Six days after his inauguration, and numerous false starts, Jokowi unwrapped his 34-member ‘Working Cabinet’, after the Corruption Eradication Commission had recommended the exclusion of eight candidates.
The ceremony on the Presidential Palace lawn had the ministry in identical white shirts. It was less than dignified; many ministers dashed across the grass to get in line, though such behaviour was clearly beneath human development and culture minister Puan Maharani; the ambitious but unpopular granddaughter of first president Sukarno just strode.
She could afford to take her time: Her mum is Megawati Sukarnoputri, the proud and stubborn leader of the PDIP-Party that sponsored Jokowi after advisors persuaded her not to stand for president, having been rejected by the electorate in the 2004 and 2009 elections. She and Puan gave him little support, reportedly saying he was only a ‘party official’. There’s much talk that she’s the puppet master.
Foreign minister Retno Marsudi is a career diplomat and former Ambassador to the Netherlands, the first woman to hold the top job. Nine ministers have business backgrounds and nine are academics, including Adelaide University PhD graduate Pratikno, rector of Yogyakarta’s University Gadjah Mada. He’s the new State Secretary. Jokowi is a UGM science graduate, and so is Retno.
A major concern is the selection of former general Ryamizard Ryacudu, a noted hardliner and minister when Megawati was the fifth president. Human rights groups have condemned his promotion, alleging a bad record in Aceh where unsuccessful attempts were made to destroy local rebels through overwhelming brute force.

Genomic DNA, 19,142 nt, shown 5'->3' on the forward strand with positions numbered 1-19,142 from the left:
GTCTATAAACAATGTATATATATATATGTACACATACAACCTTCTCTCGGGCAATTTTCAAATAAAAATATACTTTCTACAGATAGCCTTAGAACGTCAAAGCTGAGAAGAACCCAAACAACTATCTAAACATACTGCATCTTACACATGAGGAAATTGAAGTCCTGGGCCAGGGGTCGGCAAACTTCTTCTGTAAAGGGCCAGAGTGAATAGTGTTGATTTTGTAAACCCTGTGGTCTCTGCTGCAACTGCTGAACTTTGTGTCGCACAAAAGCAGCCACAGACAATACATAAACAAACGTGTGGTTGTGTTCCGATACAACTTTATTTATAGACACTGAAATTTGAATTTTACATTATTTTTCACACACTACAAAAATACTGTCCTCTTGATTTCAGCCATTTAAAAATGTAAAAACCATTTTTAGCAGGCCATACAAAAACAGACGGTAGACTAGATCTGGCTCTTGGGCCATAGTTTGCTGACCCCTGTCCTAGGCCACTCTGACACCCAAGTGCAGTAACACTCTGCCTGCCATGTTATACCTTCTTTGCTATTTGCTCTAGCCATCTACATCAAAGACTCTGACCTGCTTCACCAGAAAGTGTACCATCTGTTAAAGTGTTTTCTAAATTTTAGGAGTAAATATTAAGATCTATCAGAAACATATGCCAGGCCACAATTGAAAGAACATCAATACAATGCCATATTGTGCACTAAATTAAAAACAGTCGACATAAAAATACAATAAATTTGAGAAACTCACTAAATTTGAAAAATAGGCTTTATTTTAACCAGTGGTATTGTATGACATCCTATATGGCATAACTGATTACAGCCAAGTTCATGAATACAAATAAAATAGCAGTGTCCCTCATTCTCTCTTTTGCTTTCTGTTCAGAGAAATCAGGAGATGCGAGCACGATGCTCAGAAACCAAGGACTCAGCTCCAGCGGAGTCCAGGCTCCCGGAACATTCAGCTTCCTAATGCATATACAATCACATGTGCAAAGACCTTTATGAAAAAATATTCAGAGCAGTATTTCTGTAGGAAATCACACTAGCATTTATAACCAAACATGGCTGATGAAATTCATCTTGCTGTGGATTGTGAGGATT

Unlike the Westminster system, ministers can be drawn from anywhere and are not always politicians or active members of parties. The response from the Jakarta commentariat to the Cabinet has been lukewarm, tinted with concern, largely because 14 politicians have been included, apparently for supporting the PDI-P rather than for their expertise and achievements, as promised in earlier Jokowi statements.
Jokowi and his Cabinet will need to ride the bureaucracy hard or the planned reforms to the nation’s economy and infrastructure will never take root. Indonesia’s 4.5 million khaki-uniformed bureaucrats are skilled in obfuscation, doing what they want, not what the politicians direct. Yes, Minister could have been written for Indonesia.
The President will also need to nip at the heels of some ministers, reminding them they’re there to serve, not be served.
This month Indonesia scaled the peak of inflated expectations in the hype cycle; from now on our northern neighbour will be heading to the trough of disillusionment before the government rises to the plateau of productivity.
Along the way beware the oligarchs. They never forget and seldom forgive.
(First published in On Line Opinion, 29 October 2014. For comments: http://www.onlineopinion.com.au/view.asp?article=16810